October 5th, 2006 15:22 EST
West Virginia preparing for technologically advanced general election
Over the past year, West Virginia elections officials have been actively working to introduce new measures to ensure accuracy and ease the voting process for its citizens at polling places across the state.
In Morgantown, Monongalia County officials are now preparing for the first general election since electronic voting machines were implemented county wide last May, in accordance with the federal Help America Vote Act.
The legislation helped to guard against future irregularities in part by providing states with funding to purchase electronic voting machines, making vote casting more accessible and more accurate, especially for senior citizens and voters with disabilities.
Six years ago, in counties across Florida, droves of voters, many of them senior citizens, faced poorly designed paper ballots and a flawed election system that in the following weeks would nullify thousands of votes in one of the closest, most controversial electoral outcomes the United States has ever seen. Public officials vowed to never allow such widespread voting irregularities again.
Nearly two years later, on October 29, 2002, George W. Bush, the same man who was awarded Presidential victory in the wake of the Sunshine State’s fiasco, signed the Help America Vote Act (HAVA) into law.
In West Virginia, the state with the nation’s highest median age, the new measures could be especially helpful in curbing irregularities similar to those experienced by Florida voters and officials.
Under HAVA, each of West Virginia’s 55 counties is required to install at least one electronic voting machine in each precinct, said Ben Beakes, chief of staff under Secretary of State Betty Ireland. Although West Virginia was able to place at least one electronic machine in each precinct, 34 counties installed the new machines at all precincts, Beakes said.
If counties wish to expand beyond the single machine requirement, they must determine how to fund the expansion. Monongalia, along with 33 other counties, opted for a comprehensive overhaul.
“This county decided to go county wide,” said April Davies, supervisor of elections in Monongalia County. “We eliminated the paper ballot and went with machines.”
Davies said she doesn’t expect the already high voter turnout among senior citizens to increase, but for the most loyal age demographic on Election Day, the procedure will be easier.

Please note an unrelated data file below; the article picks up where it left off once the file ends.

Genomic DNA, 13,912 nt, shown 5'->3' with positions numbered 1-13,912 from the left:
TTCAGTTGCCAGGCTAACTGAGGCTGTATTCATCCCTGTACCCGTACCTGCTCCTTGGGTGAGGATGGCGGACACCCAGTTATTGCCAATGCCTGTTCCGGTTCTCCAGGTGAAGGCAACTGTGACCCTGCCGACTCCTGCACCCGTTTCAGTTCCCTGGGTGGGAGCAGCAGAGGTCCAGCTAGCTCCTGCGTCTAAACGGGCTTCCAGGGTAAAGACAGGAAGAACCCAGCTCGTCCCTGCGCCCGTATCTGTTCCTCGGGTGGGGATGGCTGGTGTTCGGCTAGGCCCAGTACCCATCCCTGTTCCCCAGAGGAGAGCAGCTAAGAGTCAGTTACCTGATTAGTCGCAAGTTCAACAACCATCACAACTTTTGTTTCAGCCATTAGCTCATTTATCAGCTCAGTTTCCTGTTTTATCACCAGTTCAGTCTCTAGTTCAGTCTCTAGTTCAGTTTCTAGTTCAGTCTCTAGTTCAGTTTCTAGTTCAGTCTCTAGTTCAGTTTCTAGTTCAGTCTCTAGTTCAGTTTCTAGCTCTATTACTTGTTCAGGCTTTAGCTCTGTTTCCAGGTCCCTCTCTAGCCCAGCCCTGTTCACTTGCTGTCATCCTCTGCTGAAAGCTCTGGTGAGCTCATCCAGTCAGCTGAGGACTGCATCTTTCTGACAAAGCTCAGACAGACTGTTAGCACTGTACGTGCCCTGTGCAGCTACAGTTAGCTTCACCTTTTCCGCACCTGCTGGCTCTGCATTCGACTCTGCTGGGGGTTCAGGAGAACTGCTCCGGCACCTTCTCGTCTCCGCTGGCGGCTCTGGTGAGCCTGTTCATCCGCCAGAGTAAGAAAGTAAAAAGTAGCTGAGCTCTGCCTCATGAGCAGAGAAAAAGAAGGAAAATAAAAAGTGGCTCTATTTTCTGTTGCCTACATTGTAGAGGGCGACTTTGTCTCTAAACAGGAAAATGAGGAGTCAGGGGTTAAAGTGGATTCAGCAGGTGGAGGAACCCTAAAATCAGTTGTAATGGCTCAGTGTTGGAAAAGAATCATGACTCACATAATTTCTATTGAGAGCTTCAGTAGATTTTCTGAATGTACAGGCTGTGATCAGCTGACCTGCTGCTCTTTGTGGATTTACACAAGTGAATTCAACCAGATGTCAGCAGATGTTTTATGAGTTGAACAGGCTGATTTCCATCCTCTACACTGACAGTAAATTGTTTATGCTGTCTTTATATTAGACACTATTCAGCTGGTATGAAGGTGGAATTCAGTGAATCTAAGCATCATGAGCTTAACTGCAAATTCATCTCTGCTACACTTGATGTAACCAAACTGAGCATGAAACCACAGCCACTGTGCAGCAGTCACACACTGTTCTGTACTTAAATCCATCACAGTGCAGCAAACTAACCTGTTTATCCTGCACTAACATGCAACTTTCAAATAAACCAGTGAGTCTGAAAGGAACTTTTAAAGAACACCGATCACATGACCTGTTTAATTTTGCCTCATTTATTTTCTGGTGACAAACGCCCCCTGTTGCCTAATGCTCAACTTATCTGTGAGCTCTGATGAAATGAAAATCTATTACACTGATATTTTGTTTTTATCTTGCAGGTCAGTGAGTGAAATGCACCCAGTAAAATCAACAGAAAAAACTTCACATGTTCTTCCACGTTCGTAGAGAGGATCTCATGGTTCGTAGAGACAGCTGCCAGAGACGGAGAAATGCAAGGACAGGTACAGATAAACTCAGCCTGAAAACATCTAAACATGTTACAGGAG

“Senior citizens vote regardless,” Davies said. “Generally you have a higher percentage of senior citizens voting than any other age group.”
Prior to the May primary, election officials brought several new machines into senior service facilities throughout the state. Beakes said senior citizens were able to test the electronic machines to better comprehend how they worked.
“We wanted to make sure they understand how to use the machines,” he said.
Demonstrations were held at several sites in Monongalia County, including The Village at Heritage Point, an assisted living facility for approximately 140 residents over 62 years of age.
“They [the residents] were a little hesitant at first,” said Janet Graber, director of resident services at The Village. Graber says however, that most residents quickly established a comfort level with the new machines.
At The Village, participants had a chance to explore the new machines then actually cast votes in a mock election weeks prior to heading to the polls.
“Voter Registration kind of turned it into a game,” Graber said. “They didn’t need to be afraid of them [the machines].”
According to Beakes, officials received positive feedback following the demonstration sessions as well as the May primary.
“We were encouraged by how many senior citizens actually liked the machines,” Beakes said. “There are so many things about these machines that people didn’t realize.”
Touch screen voting alleviates the discomfort experienced in paper balloting by arthritic voters.
Magnifying screens are provided for the visually impaired.
On screen vote confirmation designed to reduce confusion virtually eliminates the possibility of voting for a candidate more than once.
Beakes said only a few minor glitches occurred during the May elections, but can be attributed to human error in preparation for the election, and can be easily adjusted for. If the May primary was any indication, come November voters can expect efficient returns through an efficient vote casting system.
“The machines worked fine,” he said. “They worked perfectly.”